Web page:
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“It is clear that Bro. Judge will be the next president, whether now or at somefuture date, but whether he will take office at once or not will remain doubtfulfor some months.”One month later, on her “Watch-Tower” for June 1892, Mrs. Besantannounced Judge’s visit to England with enthusiastic words:“William Q. Judge, one of H.P. Blavatsky’s oldest and most trusted friends,will be among us in English soil once more. As has already been shown by thevotes of the Theosophical Society, he is to be the Society’s next president, andif the past may count for anything in judging of the future, no hands could befound to which to confide its destinies more loyal, more strong, and moretrue.”In the following year, Annie Besant had not turned yet against Judge and theoriginal teachings of theosophy. Therefore she made these apparently sincerecompliments to Mr. Judge in the April 1893 edition of “Lucifer”, pp. 89-90:“… I want to place on record here my testimony to the splendid work done inAmerica by the Vice-President of our Society, the General Secretary of the[USA] Section, William Q. Judge. H.P.B. knew well what she was doingwhen she chose that strong quiet man to be her second self in America, toinspire all the workers there with the spirit of his intense devotion andunconquerable courage. In him is the rare conjunction of the business qualitiesof the skilful organizer, and the mystical insight of the Occultist - acombination, I often think, painful enough to its possessor with the shock of the two currents tossing the physical life into turbulence, but priceless in itsutility to the movement. For he guides it with the strong hand of the practicalleader, thus gaining for it the respect of the outer world; while he is its life andheart in the region where lie hidden the real sources of energy. For out of theinner belief of members of the T.S. in the reality of spiritual forces springs theactivity seen by the outer world, and our Brother’s unshakable faith in theMASTERS and in Their care for the movement is a constant encouragementand inspiration to all who work with him.”However, in June 1894 Annie Besant joined Mr. Alfred Sinnett’smediumnistic sessions of “talks” with imaginary Masters, at the LondonLodge of the TS.Alfred Sinnett had started promoting those false contacts with Masters duringHPB’s life. Mrs. Besant was perfectly aware of that, since the fact was well-known at the time and she had been an H.P.B. student for a couple of years.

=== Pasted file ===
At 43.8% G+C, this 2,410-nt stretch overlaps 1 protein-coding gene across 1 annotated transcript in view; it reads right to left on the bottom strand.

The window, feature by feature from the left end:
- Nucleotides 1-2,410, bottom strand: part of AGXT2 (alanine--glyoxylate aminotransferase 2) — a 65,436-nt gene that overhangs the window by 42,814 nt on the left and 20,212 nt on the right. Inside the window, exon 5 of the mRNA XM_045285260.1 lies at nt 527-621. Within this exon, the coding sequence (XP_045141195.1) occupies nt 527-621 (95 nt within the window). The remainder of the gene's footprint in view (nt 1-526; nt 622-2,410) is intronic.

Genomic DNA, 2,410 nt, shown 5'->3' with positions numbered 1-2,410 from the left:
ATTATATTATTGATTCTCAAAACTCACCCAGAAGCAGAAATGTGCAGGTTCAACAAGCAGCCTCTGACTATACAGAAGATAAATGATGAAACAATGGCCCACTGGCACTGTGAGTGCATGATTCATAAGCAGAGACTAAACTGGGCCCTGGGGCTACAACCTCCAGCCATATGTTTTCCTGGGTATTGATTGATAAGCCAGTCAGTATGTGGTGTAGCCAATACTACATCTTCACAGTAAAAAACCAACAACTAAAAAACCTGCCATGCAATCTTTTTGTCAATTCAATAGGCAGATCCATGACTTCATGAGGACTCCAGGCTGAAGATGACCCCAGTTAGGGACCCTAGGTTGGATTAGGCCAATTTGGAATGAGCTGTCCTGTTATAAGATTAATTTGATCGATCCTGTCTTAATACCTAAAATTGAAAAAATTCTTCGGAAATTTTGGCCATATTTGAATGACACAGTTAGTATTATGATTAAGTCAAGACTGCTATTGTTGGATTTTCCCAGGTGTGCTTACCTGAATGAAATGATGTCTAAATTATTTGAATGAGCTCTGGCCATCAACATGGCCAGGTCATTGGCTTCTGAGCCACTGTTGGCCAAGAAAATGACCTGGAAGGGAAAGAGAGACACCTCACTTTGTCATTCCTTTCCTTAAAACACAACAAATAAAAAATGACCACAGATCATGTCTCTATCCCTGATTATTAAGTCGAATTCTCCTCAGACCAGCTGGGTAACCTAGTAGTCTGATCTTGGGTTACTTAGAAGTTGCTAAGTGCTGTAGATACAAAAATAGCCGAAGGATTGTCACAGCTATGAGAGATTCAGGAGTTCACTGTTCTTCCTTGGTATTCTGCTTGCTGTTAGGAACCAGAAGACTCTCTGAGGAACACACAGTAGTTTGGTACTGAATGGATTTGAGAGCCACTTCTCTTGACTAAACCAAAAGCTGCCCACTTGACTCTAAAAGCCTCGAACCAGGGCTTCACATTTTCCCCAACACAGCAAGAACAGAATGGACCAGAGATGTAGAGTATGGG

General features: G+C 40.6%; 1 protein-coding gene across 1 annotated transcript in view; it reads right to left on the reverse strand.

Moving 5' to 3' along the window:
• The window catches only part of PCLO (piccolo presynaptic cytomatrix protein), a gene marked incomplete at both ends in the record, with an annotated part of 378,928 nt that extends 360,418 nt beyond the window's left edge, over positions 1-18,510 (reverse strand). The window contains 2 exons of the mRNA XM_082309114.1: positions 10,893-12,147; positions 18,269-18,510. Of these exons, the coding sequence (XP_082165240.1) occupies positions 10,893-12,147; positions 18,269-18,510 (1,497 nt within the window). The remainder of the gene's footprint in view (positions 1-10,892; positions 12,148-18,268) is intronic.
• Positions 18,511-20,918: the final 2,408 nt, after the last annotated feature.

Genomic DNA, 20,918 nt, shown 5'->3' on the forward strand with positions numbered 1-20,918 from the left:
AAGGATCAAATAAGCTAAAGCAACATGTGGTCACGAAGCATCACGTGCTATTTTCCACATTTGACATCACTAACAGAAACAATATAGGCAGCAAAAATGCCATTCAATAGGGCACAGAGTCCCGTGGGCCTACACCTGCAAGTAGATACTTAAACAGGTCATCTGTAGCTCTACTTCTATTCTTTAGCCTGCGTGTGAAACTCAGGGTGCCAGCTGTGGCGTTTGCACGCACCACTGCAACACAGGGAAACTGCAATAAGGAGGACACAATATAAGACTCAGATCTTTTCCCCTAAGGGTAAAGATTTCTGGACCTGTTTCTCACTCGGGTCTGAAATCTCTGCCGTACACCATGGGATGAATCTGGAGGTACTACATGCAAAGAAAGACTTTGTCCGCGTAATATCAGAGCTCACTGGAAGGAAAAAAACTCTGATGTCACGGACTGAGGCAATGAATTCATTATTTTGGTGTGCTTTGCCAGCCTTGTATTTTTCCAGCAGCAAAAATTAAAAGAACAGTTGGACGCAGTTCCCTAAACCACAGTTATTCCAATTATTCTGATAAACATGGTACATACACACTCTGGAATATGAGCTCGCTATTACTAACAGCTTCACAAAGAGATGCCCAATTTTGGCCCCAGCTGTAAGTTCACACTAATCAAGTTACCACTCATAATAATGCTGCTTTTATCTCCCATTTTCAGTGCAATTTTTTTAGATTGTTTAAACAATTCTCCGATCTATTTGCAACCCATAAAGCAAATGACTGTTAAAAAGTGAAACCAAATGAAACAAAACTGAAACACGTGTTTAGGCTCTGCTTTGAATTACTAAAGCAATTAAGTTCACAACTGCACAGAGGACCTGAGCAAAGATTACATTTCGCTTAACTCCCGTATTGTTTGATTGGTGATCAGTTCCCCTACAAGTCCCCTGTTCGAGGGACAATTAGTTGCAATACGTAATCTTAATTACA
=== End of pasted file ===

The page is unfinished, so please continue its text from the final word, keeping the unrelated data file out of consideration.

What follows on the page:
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Sinnett reports about Besant’s adherence to his séances in his Autobiography,which Adyar leaders have since then tried to keep in oblivion, but could neverdeny. He writes:“Perhaps Mrs. Besant’s regard for Leadbeater may be explained in this way.She had been admitted by her own request to the meetings of our LondonLodge group in June 1894. Up to that time her psychic faculties had notdeveloped. Leadbeater was one of the most important elements in our group.